Follow-up Audit of Finance and Corporate Branch's IT Controls over Financial Systems
Annex 1: Audit Criteria
Remedial actions in response to the recommendations of the Phase 2 Audit Readiness Assessment have been undertaken and have been effective in addressing the findings from that report.
|Sub-criteria No.||Description||Overall Conclusion||Continuous Monitoring Required?||Control Design sustainable?||Additional Audit Work Required?||Comments|
|1||User accounts for contractors and temporary staff can be identified||Low risk||Yes||Yes||Yes|
While the January review indicated that little work had been done surrounding the policy and procedures for this control, a thorough document review and interviews during the testing phase indicated that, as of April 1, 2011, the basic tools available to make this control work have been in place, including fields for establishing employee types and for end-dating accounts for term, contract and casual employees.
The implementation of the control was announced Department wide in late March of 2011. During interviews, we were told that. [Text removed to protect the security of the system]
As the control was only put in place on April 1, 2011, [Text removed to protect the security of the system] there was insufficient new user activity to test, and as a result the audit team could not conclude on how well these controls are working. The auditors did find a number of [Text removed to protect the security of the system]. The audit team has recommended further audit follow-up work after the September 30 date to establish the effectiveness of the control as implemented.
Given that appropriate procedures and policy for the new controls appear to be in place and [Text removed to protect the security of the system], we feel it poses a low risk to the Department's ability to provide auditable financial statements.
|2||Controls related to identity management in PWGSC service provisions have been specified in the service level agreement SLA||Met||No||Yes||No||As per a review of the current SLA with PWGSC (February 2011), Environment Canada now has the necessary read-only activity for performing monitoring and audit activity.|
|3||Ongoing segregation of duties has been assured||Low risk||Yes||Yes||Yes||Policy and procedural documentation are appropriate and supporting IT-based tools are available, but insufficient evidence of monitoring was available for testing, leaving the audit team unable to conclude on the operating effectiveness of the control.|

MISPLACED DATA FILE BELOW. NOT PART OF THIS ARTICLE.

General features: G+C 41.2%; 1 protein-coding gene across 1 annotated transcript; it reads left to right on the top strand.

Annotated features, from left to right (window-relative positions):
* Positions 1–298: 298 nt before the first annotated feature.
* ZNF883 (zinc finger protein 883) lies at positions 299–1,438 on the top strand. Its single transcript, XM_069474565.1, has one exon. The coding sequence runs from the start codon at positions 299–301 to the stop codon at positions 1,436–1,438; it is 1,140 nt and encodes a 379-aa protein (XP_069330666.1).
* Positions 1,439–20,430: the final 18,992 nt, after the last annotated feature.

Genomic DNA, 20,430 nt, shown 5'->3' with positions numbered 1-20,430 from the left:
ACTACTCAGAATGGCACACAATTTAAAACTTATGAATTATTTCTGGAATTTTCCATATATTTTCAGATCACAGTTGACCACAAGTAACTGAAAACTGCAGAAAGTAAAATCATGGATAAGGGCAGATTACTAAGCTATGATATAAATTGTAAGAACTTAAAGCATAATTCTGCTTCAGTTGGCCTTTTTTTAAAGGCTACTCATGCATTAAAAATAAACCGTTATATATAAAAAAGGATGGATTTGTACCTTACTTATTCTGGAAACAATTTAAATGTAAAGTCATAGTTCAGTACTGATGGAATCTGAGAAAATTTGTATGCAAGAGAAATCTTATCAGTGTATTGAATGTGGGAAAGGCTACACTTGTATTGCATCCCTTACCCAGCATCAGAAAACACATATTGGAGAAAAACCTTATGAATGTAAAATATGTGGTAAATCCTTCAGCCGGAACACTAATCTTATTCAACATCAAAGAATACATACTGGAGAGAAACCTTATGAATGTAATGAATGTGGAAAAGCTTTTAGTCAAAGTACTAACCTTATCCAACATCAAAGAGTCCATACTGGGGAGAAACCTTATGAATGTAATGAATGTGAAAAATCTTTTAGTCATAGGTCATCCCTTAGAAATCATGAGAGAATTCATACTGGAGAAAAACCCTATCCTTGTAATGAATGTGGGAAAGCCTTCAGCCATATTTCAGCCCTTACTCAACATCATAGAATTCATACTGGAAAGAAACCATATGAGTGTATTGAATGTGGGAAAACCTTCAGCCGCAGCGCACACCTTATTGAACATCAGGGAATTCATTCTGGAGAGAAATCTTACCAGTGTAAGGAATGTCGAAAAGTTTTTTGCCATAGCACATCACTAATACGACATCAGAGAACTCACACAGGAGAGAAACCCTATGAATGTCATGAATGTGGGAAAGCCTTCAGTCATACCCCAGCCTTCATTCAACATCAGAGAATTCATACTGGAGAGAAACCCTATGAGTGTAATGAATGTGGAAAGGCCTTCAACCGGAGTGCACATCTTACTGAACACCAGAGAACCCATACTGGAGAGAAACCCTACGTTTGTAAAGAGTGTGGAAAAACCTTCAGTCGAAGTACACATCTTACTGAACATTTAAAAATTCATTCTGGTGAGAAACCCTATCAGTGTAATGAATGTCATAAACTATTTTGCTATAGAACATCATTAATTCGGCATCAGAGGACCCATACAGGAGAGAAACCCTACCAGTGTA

|4||Generic user accounts are identified and their activity is monitored||Met||Yes||Yes||No|
The audit team found evidence that generic accounts were reviewed in March 2011, but there was no evidence of an ongoing periodic review of these accounts. There was evidence of follow-up action resulting from the March review, deactivating all but 11 accounts. Two of these 11 remaining generic accounts are required by Oracle to perform functions. Interviews with the responsible business managers revealed that they were aware that there are 9 remaining generic accounts; that the accounts are being used for an ongoing initiative; and that their use is being actively monitored.
The original finding did not require that there be no generic accounts. It only required that the business managers know the purpose of the accounts, determine who was monitoring the accounts and document people who had access to an account's password. Based on this understanding and the availability of compensating controls, we believe that this criterion has been met.
Activity related to accounts of this type should continue to be monitored closely.
The audit team responsible for testing the control found that this control was met with only minor issues. However, when we reviewed the original finding and recommendation, we found that this sub-criteria had been met. We do recommend that, when generic accounts are used, their purpose and use be well documented and activity carried out by the accounts be monitored closely.
|5||No active accounts are assigned to former employees||Medium Risk||Yes||No||Yes|
Evidence was provided showing that a custom report has been created listing active users with last login date. A Last logon date of active users report, generated 30 March 2011, was also provided. [Text removed to protect the security of the system] Follow-up audit should be planned to confirm that these accounts are still required.
Policy and procedure documentation does not indicate the frequency of review of the Last logon date of active users report or the individual responsible for reviewing, analyzing and storing this report. Through inquiry it was confirmed that the Last logon date of active users report will be generated and stored for audit purposes on a go-forward basis.
A copy of the new draft Employee Separation Clearance Report and the new draft directive on employee separation clearance were provided. It was confirmed by inquiry that the Employee Separation Clearance Report must be signed off by Informatics and Finance to ensure that proper access to Merlin is deactivated.
Given that the control was only put in place in April 2011, evidence was insufficient to provide assurance that this control is effective.
[Text removed to protect the security of the system]
Given the compensating controls, we feel that the residual risk that arises due to our inability to test this control is medium. Policy and procedure documents could be enhanced in the area of reporting departures of account holders, including a description of the nature and timing of monitoring. [Text removed to protect the security of the system]
|6||Merlin application user accounts are reviewed periodically||Low risk||Yes||Yes||Yes|
Based on the newly implemented procedures, Environment Canada should have a good understanding of which Merlin application accounts are active, what responsibilities those accounts should be associated with, and the status of employment of the account holders. Once this baseline information is available, we consider that the described ongoing monitoring strategy will address the original March 2009 findings and associated recommendation.